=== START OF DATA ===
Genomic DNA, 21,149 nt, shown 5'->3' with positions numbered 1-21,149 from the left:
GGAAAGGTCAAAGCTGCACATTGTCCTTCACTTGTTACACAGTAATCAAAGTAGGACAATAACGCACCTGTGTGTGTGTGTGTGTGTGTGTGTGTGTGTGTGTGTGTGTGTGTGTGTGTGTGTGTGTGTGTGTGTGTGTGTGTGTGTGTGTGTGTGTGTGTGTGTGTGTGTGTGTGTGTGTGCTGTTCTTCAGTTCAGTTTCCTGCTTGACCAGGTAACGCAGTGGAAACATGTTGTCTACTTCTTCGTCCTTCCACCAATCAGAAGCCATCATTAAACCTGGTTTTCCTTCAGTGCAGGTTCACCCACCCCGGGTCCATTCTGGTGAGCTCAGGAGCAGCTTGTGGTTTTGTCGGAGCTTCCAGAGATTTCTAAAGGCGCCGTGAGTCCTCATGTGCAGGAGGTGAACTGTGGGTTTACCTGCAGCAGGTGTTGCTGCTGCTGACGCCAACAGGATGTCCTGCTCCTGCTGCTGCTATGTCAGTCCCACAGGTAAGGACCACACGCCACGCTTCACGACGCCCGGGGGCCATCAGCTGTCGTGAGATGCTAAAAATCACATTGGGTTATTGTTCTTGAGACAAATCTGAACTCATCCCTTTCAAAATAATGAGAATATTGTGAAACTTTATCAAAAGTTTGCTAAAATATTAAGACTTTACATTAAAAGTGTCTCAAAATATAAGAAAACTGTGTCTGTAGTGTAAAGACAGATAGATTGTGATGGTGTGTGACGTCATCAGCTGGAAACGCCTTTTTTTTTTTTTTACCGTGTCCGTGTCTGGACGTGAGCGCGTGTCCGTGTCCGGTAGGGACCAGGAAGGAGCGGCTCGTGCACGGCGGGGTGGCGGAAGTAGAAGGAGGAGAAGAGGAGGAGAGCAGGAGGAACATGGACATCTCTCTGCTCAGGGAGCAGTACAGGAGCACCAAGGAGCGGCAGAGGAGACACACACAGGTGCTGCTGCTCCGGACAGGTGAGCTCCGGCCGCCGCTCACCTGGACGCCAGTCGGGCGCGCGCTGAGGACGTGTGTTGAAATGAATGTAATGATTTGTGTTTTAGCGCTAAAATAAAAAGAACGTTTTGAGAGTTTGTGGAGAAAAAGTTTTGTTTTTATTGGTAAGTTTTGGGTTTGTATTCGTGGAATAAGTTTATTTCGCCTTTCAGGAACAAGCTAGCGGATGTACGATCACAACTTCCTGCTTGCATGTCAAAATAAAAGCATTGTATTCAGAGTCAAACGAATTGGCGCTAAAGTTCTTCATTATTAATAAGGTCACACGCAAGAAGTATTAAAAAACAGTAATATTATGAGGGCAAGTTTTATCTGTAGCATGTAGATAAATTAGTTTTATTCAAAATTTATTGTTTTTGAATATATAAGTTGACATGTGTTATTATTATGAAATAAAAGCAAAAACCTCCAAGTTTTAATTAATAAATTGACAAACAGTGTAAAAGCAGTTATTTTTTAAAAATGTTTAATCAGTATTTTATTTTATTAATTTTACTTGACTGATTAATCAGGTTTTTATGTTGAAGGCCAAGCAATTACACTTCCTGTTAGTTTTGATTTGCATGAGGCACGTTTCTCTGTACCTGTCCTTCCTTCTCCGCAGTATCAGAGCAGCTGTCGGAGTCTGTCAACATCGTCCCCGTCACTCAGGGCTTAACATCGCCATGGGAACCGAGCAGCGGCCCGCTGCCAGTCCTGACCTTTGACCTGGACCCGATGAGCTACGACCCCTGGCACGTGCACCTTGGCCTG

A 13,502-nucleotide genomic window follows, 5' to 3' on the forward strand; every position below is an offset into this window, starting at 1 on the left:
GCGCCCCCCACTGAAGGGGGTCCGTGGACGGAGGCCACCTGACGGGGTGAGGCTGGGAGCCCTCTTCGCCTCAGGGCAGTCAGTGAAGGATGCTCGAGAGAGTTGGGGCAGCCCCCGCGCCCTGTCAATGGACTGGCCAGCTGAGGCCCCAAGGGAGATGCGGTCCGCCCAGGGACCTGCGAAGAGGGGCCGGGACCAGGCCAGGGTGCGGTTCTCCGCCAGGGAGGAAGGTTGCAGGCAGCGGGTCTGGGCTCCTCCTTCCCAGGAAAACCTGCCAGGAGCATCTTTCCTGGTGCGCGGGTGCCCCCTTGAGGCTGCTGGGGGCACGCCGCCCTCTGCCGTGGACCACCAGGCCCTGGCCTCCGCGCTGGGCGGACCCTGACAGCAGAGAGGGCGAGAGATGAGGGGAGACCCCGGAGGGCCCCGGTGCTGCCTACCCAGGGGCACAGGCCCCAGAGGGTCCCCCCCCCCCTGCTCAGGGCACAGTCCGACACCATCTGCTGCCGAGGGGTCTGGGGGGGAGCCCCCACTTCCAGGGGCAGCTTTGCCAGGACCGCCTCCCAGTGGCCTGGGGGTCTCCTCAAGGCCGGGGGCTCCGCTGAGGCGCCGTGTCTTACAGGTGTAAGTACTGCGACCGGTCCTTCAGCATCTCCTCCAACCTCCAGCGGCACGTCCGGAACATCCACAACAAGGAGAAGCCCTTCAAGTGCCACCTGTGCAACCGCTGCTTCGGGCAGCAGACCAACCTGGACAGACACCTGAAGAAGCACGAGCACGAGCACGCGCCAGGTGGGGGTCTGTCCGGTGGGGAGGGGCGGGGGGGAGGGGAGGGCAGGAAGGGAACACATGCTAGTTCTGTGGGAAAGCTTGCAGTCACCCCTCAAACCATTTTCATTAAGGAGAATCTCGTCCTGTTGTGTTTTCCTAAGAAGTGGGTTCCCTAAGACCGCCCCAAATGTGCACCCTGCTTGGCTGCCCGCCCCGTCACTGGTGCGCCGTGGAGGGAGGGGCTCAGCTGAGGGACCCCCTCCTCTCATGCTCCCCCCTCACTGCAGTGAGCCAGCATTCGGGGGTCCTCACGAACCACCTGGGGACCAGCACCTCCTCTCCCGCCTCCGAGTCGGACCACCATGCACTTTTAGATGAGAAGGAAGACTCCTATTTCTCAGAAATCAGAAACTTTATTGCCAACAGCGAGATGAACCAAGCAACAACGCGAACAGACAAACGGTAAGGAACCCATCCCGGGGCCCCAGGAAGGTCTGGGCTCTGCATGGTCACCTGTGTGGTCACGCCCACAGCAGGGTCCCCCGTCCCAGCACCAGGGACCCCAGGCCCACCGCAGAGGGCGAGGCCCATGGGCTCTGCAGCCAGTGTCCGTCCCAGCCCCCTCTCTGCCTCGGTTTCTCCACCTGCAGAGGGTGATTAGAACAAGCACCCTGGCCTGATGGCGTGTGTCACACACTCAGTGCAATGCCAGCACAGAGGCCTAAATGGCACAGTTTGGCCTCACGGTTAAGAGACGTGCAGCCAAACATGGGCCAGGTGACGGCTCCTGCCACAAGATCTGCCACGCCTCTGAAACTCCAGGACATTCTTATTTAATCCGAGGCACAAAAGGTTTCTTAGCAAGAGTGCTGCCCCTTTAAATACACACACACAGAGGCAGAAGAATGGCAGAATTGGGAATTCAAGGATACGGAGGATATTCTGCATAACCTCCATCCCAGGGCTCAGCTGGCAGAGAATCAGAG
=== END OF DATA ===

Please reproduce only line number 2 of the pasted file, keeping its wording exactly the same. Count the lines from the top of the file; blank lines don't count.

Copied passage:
GGAAAGGTCAAAGCTGCACATTGTCCTTCACTTGTTACACAGTAATCAAAGTAGGACAATAACGCACCTGTGTGTGTGTGTGTGTGTGTGTGTGTGTGTGTGTGTGTGTGTGTGTGTGTGTGTGTGTGTGTGTGTGTGTGTGTGTGTGTGTGTGTGTGTGTGTGTGTGTGTGTGTGTGTGTGCTGTTCTTCAGTTCAGTTTCCTGCTTGACCAGGTAACGCAGTGGAAACATGTTGTCTACTTCTTCGTCCTTCCACCAATCAGAAGCCATCATTAAACCTGGTTTTCCTTCAGTGCAGGTTCACCCACCCCGGGTCCATTCTGGTGAGCTCAGGAGCAGCTTGTGGTTTTGTCGGAGCTTCCAGAGATTTCTAAAGGCGCCGTGAGTCCTCATGTGCAGGAGGTGAACTGTGGGTTTACCTGCAGCAGGTGTTGCTGCTGCTGACGCCAACAGGATGTCCTGCTCCTGCTGCTGCTATGTCAGTCCCACAGGTAAGGACCACACGCCACGCTTCACGACGCCCGGGGGCCATCAGCTGTCGTGAGATGCTAAAAATCACATTGGGTTATTGTTCTTGAGACAAATCTGAACTCATCCCTTTCAAAATAATGAGAATATTGTGAAACTTTATCAAAAGTTTGCTAAAATATTAAGACTTTACATTAAAAGTGTCTCAAAATATAAGAAAACTGTGTCTGTAGTGTAAAGACAGATAGATTGTGATGGTGTGTGACGTCATCAGCTGGAAACGCCTTTTTTTTTTTTTTACCGTGTCCGTGTCTGGACGTGAGCGCGTGTCCGTGTCCGGTAGGGACCAGGAAGGAGCGGCTCGTGCACGGCGGGGTGGCGGAAGTAGAAGGAGGAGAAGAGGAGGAGAGCAGGAGGAACATGGACATCTCTCTGCTCAGGGAGCAGTACAGGAGCACCAAGGAGCGGCAGAGGAGACACACACAGGTGCTGCTGCTCCGGACAGGTGAGCTCCGGCCGCCGCTCACCTGGACGCCAGTCGGGCGCGCGCTGAGGACGTGTGTTGAAATGAATGTAATGATTTGTGTTTTAGCGCTAAAATAAAAAGAACGTTTTGAGAGTTTGTGGAGAAAAAGTTTTGTTTTTATTGGTAAGTTTTGGGTTTGTATTCGTGGAATAAGTTTATTTCGCCTTTCAGGAACAAGCTAGCGGATGTACGATCACAACTTCCTGCTTGCATGTCAAAATAAAAGCATTGTATTCAGAGTCAAACGAATTGGCGCTAAAGTTCTTCATTATTAATAAGGTCACACGCAAGAAGTATTAAAAAACAGTAATATTATGAGGGCAAGTTTTATCTGTAGCATGTAGATAAATTAGTTTTATTCAAAATTTATTGTTTTTGAATATATAAGTTGACATGTGTTATTATTATGAAATAAAAGCAAAAACCTCCAAGTTTTAATTAATAAATTGACAAACAGTGTAAAAGCAGTTATTTTTTAAAAATGTTTAATCAGTATTTTATTTTATTAATTTTACTTGACTGATTAATCAGGTTTTTATGTTGAAGGCCAAGCAATTACACTTCCTGTTAGTTTTGATTTGCATGAGGCACGTTTCTCTGTACCTGTCCTTCCTTCTCCGCAGTATCAGAGCAGCTGTCGGAGTCTGTCAACATCGTCCCCGTCACTCAGGGCTTAACATCGCCATGGGAACCGAGCAGCGGCCCGCTGCCAGTCCTGACCTTTGACCTGGACCCGATGAGCTACGACCCCTGGCACGTGCACCTTGGCCTG